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Remembering Steve Albini, rock musician and engineer, who died at 61

STEVE INSKEEP, HOST:

An important figure in shaping the sounds of the 1980s and '90s has died. Steve Albini helped to create albums by Nirvana, PJ Harvey, the Pixies and others.

(SOUNDBITE OF SONG, "HEART-SHAPED BOX")

NIRVANA: (Singing) She eyes me like a Pisces when I am weak.

INSKEEP: Albini was also a respected musician in his own right. He died earlier this week at 61 of a heart attack, and NPR's Neda Ulaby has our remembrance.

(SOUNDBITE OF BIG BLACK SONG, "BAD PENNY")

NEDA ULABY, BYLINE: Steve Albini founded the band Big Black in 1981. He was an undergrad at Northwestern University. Soon, seeing a show by Big Black became something of a defining experience for young musicians entranced by the power of hardcore experimental rock.

(SOUNDBITE OF ARCHIVED NPR BROADCAST)

ANNIE CLARK: It's kind of physically painful in a really wonderful way.

ULABY: That's Annie Clark of the band St. Vincent on NPR in 2011, remembering when she saw Big Black in the late 1990s.

(SOUNDBITE OF ARCHIVED NPR BROADCAST)

CLARK: It's just, like, lacerating guitar and this noise and this thing that kind of expresses all of your suburban angst and rage.

(SOUNDBITE OF SONG, "BAD PENNY")

BIG BLACK: (Singing) Ought to know what a liar I am, ought to know me by now.

LEOR GALIL: Steve Albini was one of the most important figures in the subcultural international punk scene since the early '80s.

ULABY: Music critic Leor Galil works at the Chicago Reader, a few miles from Steve Albini's recording studio. Albini founded Electrical Audio in the mid-1990s.

GALIL: His work as an engineer is what he's best known for. He produced - he hates the word - he hated the word produced, but he recorded Nirvana's "In Utero" album. That was their big punk album after they broke through nationally.

(SOUNDBITE OF NIRVANA SONG, "SCENTLESS APPRENTICE")

ULABY: True to his punk rock ethos, Albini was known for rejecting royalties on principle for albums he'd recorded.

GALIL: That money was made for the musicians who recorded it. He saw himself as kind of another tool in the studio for bands to take advantage of to capture their best sound.

ULABY: A sound raw and real.

(SOUNDBITE OF SONG, "RID OF ME")

PJ HARVEY: (Singing) 'Til you say don't you wish you never, never met her? Don't you, don't you wish you...

GALIL: It was about capturing the noise in the room.

(SOUNDBITE OF SONG, "RID OF ME")

PJ HARVEY: (Singing) Never met her. Don't you, don't you...

ULABY: Steve Albini, by his own estimate, recorded more than 1,000 albums, including PJ Harvey's "Rid Of Me." He talked to NPR in 2011 about the lessons he wanted to pass along.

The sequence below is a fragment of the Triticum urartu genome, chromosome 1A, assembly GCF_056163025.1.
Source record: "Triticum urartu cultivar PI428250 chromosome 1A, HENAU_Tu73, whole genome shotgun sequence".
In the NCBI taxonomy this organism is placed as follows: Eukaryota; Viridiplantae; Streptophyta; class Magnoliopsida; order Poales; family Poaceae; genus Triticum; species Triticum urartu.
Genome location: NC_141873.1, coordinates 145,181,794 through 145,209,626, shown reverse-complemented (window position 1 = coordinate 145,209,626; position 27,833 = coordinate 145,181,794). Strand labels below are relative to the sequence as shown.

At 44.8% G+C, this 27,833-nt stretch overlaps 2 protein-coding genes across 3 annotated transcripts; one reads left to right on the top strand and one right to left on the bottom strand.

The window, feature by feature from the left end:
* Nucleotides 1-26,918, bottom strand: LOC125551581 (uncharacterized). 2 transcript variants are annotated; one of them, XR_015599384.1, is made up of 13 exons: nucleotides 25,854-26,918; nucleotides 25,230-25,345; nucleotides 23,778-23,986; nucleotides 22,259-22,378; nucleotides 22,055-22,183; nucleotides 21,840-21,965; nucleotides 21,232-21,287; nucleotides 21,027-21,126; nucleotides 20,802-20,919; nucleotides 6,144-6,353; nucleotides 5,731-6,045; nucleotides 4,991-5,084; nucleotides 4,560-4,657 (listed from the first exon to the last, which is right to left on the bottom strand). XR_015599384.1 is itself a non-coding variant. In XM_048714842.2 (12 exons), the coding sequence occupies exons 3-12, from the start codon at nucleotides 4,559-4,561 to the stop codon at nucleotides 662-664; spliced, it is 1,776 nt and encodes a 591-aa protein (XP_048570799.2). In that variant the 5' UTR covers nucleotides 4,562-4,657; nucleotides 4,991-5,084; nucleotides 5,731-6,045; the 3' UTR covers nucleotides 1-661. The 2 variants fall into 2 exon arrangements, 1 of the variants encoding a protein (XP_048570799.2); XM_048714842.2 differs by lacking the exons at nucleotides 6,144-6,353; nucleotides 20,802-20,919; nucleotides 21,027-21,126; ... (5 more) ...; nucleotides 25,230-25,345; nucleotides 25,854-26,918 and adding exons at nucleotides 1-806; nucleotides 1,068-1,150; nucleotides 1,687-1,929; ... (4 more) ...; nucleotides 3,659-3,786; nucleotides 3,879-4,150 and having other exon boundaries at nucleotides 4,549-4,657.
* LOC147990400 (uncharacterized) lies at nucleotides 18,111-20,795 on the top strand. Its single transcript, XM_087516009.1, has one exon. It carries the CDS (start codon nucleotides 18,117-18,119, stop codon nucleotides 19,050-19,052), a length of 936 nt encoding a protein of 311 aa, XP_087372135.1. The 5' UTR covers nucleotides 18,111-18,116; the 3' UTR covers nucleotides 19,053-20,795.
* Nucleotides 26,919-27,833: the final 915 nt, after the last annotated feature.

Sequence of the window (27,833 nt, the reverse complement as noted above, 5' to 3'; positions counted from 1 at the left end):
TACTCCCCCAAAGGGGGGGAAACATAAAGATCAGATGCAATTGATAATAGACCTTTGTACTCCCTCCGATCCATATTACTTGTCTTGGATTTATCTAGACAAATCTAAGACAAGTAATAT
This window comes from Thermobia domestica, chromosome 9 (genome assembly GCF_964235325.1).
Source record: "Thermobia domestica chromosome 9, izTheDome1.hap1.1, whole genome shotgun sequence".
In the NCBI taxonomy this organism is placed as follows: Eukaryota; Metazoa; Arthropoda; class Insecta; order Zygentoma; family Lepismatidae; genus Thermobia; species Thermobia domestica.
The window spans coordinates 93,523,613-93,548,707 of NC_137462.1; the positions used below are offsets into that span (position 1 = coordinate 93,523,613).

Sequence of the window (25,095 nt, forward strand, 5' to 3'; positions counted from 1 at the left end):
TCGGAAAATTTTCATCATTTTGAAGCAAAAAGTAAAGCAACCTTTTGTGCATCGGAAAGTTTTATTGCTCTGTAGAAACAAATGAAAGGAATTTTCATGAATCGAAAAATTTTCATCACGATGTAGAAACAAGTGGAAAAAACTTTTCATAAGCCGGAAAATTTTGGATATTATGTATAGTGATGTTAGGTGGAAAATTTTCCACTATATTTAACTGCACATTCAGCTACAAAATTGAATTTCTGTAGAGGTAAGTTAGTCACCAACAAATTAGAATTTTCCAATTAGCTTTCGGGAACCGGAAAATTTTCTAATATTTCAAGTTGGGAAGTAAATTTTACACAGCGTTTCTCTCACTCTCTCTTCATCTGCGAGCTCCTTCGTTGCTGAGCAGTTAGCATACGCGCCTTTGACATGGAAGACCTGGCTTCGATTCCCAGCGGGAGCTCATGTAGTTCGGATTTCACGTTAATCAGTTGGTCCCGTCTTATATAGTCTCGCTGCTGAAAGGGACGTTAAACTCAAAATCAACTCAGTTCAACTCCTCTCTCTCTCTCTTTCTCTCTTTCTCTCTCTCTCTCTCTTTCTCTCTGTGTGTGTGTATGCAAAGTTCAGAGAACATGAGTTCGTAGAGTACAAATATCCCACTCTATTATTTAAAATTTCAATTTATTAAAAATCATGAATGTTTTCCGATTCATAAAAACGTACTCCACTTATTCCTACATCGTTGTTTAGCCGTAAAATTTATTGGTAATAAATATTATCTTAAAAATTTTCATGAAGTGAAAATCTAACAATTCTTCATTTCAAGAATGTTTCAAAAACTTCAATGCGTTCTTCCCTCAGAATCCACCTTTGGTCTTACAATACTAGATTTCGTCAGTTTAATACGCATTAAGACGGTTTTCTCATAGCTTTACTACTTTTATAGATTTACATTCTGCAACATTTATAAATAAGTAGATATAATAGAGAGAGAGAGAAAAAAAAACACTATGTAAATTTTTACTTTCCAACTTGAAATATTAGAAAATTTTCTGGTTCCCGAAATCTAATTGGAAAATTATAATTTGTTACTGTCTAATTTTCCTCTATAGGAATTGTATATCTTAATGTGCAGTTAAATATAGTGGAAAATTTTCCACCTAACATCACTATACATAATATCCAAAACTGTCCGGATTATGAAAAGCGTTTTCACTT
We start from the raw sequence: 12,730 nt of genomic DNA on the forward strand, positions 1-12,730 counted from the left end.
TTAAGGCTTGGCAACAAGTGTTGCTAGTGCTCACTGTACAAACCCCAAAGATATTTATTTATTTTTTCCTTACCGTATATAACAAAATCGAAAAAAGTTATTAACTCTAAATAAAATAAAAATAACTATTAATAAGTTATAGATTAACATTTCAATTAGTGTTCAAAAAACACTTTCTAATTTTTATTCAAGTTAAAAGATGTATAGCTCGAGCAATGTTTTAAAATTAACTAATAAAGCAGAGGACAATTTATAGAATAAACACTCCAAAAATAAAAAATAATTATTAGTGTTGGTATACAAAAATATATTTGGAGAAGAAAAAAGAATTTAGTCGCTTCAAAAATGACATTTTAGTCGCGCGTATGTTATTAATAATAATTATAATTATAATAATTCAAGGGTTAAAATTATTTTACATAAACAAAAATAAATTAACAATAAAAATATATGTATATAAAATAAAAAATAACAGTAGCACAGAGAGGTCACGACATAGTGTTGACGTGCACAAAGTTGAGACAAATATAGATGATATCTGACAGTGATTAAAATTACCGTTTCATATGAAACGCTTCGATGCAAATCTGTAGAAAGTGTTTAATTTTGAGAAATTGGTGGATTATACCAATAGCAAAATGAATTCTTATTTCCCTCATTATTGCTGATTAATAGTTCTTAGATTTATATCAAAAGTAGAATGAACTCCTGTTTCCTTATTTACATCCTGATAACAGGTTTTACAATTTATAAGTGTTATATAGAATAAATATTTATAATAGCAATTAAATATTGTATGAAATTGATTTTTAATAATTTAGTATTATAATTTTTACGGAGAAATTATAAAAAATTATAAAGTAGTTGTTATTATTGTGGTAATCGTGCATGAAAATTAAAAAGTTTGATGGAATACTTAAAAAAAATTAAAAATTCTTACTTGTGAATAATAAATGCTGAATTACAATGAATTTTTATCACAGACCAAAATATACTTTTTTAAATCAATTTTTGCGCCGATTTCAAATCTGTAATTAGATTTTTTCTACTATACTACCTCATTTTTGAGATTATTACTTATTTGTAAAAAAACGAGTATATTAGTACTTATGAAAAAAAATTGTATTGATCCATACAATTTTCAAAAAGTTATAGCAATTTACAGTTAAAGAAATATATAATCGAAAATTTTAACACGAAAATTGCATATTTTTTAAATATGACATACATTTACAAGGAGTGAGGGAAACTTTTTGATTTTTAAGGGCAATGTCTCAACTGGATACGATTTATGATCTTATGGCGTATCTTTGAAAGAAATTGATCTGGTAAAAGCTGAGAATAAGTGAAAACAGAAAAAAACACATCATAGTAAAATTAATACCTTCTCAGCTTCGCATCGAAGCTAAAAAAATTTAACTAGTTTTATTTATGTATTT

(SOUNDBITE OF ARCHIVED NPR BROADCAST)

STEVE ALBINI: You don't get anywhere by mimicking the people who did it poorly in the mainstream. You accomplish things by working within your means and by keeping as much control of your own existence as possible.

ULABY: Albini's austerity meant no publicists, no hairstylists and no managers.

(SOUNDBITE OF ARCHIVED NPR BROADCAST)

ALBINI: Those people are unnecessary. They're frivolous. They're an insult to the efficiency of the underground.

ULABY: That's Steve Albini being restrained. For a long time, he was known for epically tearing into his foes in the music industry. His insults were sometimes racist and sexist. But over the years, Albini apologized for things he'd said. The Chicago Reader's Leor Galil says he mellowed into something close to a mensch.

GALIL: He has done a tremendous amount of work with people who have no name, everyone from the Foo Fighters to my friends' bands recorded over the weekend.

ULABY: Steve Albini, he said, worked with anyone who shared his ferocious commitment to discipline, independence and old-fashioned integrity. Neda Ulaby, NPR News.

(SOUNDBITE OF SONG, "ONLY IN 3'S")

THE BREEDERS: (Singing) He's an ape, he's an angel. Only in threes, oh, oh, oh, oh. Only in threes, oh yeah. Only in threes, oh, oh, oh, oh. Transcript provided by NPR, Copyright NPR.

NPR transcripts are created on a rush deadline by an NPR contractor. This text may not be in its final form and may be updated or revised in the future. Accuracy and availability may vary. The authoritative record of NPR’s programming is the audio record.

Corrected: May 9, 2024 at 9:00 PM PDT
In this report, we incorrectly say that Annie Clark of St. Vincent remembered seeing the band Big Black in the late 1990s. In fact, in the audio clip used, Clark was recalling when she first heard Big Black, not when she saw the band. Big Black was not touring in the 1990s.
Neda Ulaby reports on arts, entertainment, and cultural trends for NPR's Arts Desk.